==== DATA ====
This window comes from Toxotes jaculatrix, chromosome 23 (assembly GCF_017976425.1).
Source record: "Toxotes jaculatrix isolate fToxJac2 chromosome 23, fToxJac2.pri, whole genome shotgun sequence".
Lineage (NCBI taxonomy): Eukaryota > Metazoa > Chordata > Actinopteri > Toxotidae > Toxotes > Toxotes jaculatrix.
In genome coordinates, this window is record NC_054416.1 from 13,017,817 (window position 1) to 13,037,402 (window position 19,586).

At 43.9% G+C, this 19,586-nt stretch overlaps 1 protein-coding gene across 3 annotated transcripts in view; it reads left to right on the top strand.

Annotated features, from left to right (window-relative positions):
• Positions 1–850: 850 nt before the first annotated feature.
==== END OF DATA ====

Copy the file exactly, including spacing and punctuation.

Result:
This window comes from Toxotes jaculatrix, chromosome 23 (assembly GCF_017976425.1).
Source record: "Toxotes jaculatrix isolate fToxJac2 chromosome 23, fToxJac2.pri, whole genome shotgun sequence".
Lineage (NCBI taxonomy): Eukaryota > Metazoa > Chordata > Actinopteri > Toxotidae > Toxotes > Toxotes jaculatrix.
In genome coordinates, this window is record NC_054416.1 from 13,017,817 (window position 1) to 13,037,402 (window position 19,586).

At 43.9% G+C, this 19,586-nt stretch overlaps 1 protein-coding gene across 3 annotated transcripts in view; it reads left to right on the top strand.

Annotated features, from left to right (window-relative positions):
• Positions 1–850: 850 nt before the first annotated feature.